“It’s always difficult to establish reliable cannabis-seeking behavior using animal models. In this study, we have a clear and reliable response for cannabis by utilizing the very first self-administration model involving on-demand delivery of whole-plant cannabis vapor.”
— Prof. Ryan J. McLaughlin
The study setup
The research required the construction of a habitat that allowed rats to self-administer cannabis. The plexiglass test chambers that Prof. McLaughlin and colleagues developed provided stimuli and rewards comparable with those found in the environment of a typical human user of cannabis.
Each chamber was equipped with two spigots, each of which would activate when a male Sprague Dawley rat inserted its nose into the nose-poke port. One spigot released a 3 second puff of air, while the other released a similar puff of either whole-plant, tetrahydrocannabinol (THC)-rich cannabis vapor or cannabidiol (CBD)-rich vapor.
Training the rats to activate the desired spigot did not take long. “By the third day of the study,” says Prof. McLaughlin, the “animals began to establish associations between their nose pokes and the cannabis vapor delivery.”
A cue light illuminated with the delivery of each puff of cannabis vapor, providing a visual signal that the rats would come to associate with the activation of that spigot. The chambers were also equipped with an exhaust system for removing lingering cannabis vapor between trials.
Daily 1 hour sessions took place over a period of 21 days. For one group of rats, each was able to trigger puffs of THC-rich cannabis vapor at will. A second group received CBD-rich cannabis vapor. A control group received only puffs of air.
Observing the rats
Starting on the fourth day, which was the first post-training day, the rats in the first group self-administered significantly more puffs of cannabis vapor than the other two groups triggered CBD vapor or air. On some days, they did so more than twice as often.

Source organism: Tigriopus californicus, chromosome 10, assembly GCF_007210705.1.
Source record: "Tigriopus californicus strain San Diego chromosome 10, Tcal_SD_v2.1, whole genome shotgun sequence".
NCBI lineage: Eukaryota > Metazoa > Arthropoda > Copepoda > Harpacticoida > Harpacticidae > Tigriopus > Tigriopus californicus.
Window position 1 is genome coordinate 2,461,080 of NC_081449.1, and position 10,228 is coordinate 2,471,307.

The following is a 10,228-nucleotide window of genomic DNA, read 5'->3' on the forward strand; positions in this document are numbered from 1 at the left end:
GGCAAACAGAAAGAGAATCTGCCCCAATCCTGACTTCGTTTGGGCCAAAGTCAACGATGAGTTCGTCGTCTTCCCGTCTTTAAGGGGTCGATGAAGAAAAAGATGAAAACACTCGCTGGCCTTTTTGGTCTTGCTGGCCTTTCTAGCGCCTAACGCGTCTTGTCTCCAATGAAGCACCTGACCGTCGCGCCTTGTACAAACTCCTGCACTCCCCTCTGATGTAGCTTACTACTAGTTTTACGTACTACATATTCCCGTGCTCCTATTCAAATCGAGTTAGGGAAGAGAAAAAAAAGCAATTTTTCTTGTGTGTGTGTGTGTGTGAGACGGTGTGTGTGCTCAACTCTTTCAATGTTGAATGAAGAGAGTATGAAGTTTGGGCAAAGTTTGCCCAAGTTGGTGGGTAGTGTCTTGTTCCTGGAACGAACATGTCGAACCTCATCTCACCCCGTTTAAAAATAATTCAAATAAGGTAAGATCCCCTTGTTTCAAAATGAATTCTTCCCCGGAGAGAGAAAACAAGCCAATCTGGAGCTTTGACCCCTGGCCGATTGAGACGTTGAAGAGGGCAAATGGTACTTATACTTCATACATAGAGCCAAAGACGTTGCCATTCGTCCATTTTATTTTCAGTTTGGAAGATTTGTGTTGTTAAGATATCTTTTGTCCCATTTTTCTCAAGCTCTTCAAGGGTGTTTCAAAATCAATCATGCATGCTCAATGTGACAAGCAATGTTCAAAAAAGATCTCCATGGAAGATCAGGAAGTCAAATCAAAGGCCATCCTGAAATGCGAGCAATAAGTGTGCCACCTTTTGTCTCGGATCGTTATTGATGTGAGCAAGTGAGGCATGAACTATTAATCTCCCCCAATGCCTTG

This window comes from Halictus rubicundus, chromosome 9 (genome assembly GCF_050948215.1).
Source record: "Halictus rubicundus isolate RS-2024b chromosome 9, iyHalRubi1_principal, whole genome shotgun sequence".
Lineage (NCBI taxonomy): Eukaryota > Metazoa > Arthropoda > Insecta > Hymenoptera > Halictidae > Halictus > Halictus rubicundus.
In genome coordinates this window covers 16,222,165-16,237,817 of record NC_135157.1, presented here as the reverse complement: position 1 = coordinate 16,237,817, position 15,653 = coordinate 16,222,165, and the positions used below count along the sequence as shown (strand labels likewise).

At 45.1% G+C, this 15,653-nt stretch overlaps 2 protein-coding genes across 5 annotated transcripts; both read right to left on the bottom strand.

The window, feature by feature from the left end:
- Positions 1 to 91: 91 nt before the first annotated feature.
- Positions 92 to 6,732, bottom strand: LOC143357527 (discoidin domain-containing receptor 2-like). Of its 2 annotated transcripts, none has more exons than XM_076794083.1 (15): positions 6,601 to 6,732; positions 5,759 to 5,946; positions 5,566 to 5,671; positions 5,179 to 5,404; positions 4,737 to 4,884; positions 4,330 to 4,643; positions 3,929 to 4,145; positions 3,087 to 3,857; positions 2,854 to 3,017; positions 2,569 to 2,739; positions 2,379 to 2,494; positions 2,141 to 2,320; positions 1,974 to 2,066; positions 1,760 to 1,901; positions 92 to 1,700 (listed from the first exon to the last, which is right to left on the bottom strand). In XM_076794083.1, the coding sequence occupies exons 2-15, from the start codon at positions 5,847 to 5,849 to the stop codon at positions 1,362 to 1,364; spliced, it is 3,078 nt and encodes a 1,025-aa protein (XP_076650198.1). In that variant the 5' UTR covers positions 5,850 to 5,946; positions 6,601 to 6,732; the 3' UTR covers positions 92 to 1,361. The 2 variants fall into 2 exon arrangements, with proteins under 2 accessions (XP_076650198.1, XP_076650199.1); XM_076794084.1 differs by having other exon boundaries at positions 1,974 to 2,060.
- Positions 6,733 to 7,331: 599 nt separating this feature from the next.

The study’s most significant finding was that the ingestion of cannabis resulted in drug-seeking behavior not unlike that common in human users of cannabis.
On day 22, the scientists halted the delivery of the cannabis vapor, and the rats’ desires were clear during their hour in the chamber: “They would show a burst in responding,” says McLaughlin. “It went from 17–18 nose pokes up to 70–80 on average. They were trying to figure out why it wasn’t working.”
The researchers found that they could further stimulate an increase in nose pokes by illuminating the cue light that the rats associated with the vapor. The suggestion was that this visual cue may have implied to the rats that the cannabis delivery was about to resume.
As first study author Tim Freels recalls: “It was similar to when you have someone who has stopped smoking cannabis for a while but then sees their pipe or their vape pen. Immediately that cue makes them want to seek that drug again.”
Another significant observation describes some familiar behavior the rats exhibited after receiving the cannabis vapor.
The rats consumed more food while under the influence, a phenomenon reminiscent of human “munchies,” and their activity levels were lower than they would normally be. Even so, they burned more calories than either of the other groups.
The researchers take the rats’ altered behavior as further validation of their experimental approach. According to Freels: “They experienced a lot of the same effects people would experience. And that is very important when you’re trying to validate a model and then extend it to a human population.”
With cannabis use expected to grow in popularity due to legalization trends, scientists are eager to fill in the many long-standing blanks regarding how it works and what it does.
It is of particular importance to better understand the drug’s effects during a human’s developmental periods, such as during adolescence and pregnancy.